Aug 24, 2023 3 min read

DEEP DIVE: Misleading Economic Indicators?

DEEP DIVE: Misleading Economic Indicators?

While we await Fed Chair Jerome Powell’s Jackson Hole speech on Friday, which is bound to impact the financial markets, let’s review the latest composite economic indexes.

The Conference Board compiles the Index of Leading Economic Indicators (LEI), the Index of Coincident Economic Indicators (CEI), and the Index of Lagging Economic Indicators (LAGEI). July’s indexes were released last week on Thursday. Collectively, they are a mixed bag. The LEI continues to ring the alarm bell about a recession, while the CEI continues to confirm that the economy is growing. The LAGEI is showing signs of peaking, which is what it does near the end of recessions.

So which one is right? Is the economy about to fall into a recession? Is it not about to? Or has it been in a rolling recession, which is almost over? We pick Door #3.

Here’s what we make of this trio’s July readings:

(1) LEI

The LEI peaked at a record high during December 2021 (Fig. 1 below). It is down 10.2% since then through July. It has declined for the past 16 consecutive months. It has correctly signaled the last eight recessions with an average lead time of 12 months. So a recession is overdue.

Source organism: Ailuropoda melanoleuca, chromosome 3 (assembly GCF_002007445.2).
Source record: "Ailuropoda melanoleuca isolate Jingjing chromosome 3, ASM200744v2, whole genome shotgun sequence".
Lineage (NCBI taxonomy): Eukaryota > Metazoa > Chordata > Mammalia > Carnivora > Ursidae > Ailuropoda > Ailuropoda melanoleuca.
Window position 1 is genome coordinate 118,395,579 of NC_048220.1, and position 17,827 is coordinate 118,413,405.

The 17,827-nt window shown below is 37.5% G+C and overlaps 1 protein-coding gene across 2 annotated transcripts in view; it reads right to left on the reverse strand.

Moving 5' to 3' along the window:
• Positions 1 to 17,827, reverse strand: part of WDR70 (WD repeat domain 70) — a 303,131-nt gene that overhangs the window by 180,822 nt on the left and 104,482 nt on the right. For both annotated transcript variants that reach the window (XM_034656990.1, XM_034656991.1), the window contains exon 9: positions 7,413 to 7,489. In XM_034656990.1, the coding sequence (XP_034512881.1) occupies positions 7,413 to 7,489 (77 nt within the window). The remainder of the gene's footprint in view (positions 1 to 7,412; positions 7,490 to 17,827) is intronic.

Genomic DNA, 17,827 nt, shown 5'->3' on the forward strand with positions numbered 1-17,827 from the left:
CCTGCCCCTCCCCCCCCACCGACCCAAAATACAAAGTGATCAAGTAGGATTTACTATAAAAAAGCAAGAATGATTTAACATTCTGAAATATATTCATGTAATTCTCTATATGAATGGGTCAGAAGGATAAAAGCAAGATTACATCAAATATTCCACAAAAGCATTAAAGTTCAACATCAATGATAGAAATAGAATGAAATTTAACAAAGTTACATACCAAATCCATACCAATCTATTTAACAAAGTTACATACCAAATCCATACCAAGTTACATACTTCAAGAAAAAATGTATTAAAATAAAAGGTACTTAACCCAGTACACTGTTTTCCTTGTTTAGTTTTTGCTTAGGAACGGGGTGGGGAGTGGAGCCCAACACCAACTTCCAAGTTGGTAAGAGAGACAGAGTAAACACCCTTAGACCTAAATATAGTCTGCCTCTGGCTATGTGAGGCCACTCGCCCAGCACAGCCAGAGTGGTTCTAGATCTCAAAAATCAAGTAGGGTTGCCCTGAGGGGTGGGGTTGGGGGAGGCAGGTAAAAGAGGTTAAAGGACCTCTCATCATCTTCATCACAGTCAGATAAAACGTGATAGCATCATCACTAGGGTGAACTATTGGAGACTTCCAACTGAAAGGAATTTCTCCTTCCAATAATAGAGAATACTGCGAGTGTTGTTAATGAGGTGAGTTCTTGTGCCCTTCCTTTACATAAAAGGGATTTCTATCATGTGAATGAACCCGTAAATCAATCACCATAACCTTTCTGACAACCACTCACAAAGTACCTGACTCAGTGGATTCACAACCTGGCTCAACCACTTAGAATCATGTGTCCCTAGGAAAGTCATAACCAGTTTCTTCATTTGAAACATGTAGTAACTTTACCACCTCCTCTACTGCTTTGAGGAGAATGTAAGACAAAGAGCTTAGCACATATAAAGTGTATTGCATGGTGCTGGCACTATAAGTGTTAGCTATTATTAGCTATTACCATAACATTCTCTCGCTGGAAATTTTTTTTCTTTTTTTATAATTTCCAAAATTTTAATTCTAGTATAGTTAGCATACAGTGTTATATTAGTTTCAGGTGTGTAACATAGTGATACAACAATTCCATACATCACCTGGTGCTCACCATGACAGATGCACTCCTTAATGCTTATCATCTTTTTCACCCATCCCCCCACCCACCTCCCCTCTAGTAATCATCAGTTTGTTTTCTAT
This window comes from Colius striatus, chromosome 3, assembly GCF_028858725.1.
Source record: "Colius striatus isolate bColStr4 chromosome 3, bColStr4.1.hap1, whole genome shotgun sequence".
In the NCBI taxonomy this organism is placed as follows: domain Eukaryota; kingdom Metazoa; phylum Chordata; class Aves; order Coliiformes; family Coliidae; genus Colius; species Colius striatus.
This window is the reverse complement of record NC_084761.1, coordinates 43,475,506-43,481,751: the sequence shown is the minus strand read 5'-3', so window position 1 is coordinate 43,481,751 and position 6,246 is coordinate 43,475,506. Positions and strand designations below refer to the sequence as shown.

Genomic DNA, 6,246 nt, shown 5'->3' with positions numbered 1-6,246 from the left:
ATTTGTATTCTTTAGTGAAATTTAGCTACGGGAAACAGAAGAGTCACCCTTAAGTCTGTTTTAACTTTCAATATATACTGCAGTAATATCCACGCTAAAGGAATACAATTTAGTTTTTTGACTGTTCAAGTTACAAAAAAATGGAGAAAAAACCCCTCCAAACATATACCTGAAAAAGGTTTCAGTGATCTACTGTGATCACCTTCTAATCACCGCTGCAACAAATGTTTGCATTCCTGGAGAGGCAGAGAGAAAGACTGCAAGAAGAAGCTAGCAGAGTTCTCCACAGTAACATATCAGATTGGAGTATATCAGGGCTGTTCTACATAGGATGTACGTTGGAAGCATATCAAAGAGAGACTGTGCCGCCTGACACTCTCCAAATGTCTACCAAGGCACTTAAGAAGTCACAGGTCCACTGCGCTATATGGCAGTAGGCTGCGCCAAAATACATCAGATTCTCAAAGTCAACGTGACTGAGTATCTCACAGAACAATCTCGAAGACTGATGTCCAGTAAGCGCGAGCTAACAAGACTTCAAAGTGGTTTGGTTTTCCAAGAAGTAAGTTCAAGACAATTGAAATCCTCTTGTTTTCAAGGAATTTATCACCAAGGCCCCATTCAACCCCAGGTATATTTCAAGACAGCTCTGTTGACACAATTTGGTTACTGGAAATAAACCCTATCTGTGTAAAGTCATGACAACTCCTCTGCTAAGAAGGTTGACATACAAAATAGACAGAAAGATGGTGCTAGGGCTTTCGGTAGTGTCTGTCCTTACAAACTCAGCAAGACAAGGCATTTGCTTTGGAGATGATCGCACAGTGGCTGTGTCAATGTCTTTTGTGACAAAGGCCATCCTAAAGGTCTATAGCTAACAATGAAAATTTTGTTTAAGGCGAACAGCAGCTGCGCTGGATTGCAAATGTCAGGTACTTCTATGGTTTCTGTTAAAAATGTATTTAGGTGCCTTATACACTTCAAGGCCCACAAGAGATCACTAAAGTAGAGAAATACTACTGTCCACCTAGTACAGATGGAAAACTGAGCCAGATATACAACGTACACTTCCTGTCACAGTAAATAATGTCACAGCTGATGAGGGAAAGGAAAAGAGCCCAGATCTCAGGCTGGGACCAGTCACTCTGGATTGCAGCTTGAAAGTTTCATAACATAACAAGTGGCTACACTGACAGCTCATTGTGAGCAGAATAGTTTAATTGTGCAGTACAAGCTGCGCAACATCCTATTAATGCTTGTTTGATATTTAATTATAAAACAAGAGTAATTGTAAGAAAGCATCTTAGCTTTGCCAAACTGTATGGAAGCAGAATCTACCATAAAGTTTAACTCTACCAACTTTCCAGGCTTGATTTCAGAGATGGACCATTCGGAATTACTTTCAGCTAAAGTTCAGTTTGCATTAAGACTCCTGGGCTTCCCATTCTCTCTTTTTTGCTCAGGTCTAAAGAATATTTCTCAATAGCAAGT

Debbie and I have previously shown that the yearly percent change in the LEI is highly correlated with the national M-PMI (Fig. 2). The same can be said for the former and the yearly percent change in real GDP for goods (Fig. 3). There’s almost no correlation between the yearly percent changes in the LEI and real GDP for services (Fig. 4).

We previously have shown that five of the 10 components of the LEI are related to the goods economy, which tends to be more cyclical than the services economy (Fig. 5). Three of the 10 relate to the financial markets. Two of the three track the labor market and consumer expectations. So the LEI over-weights the goods economy, which has been in a recession while the services economy has been booming.

In current dollars, services now account for 60.5% of nominal GDP, up from 39.8% at the start of the data in 1947 (Fig. 6).

(2) CEI

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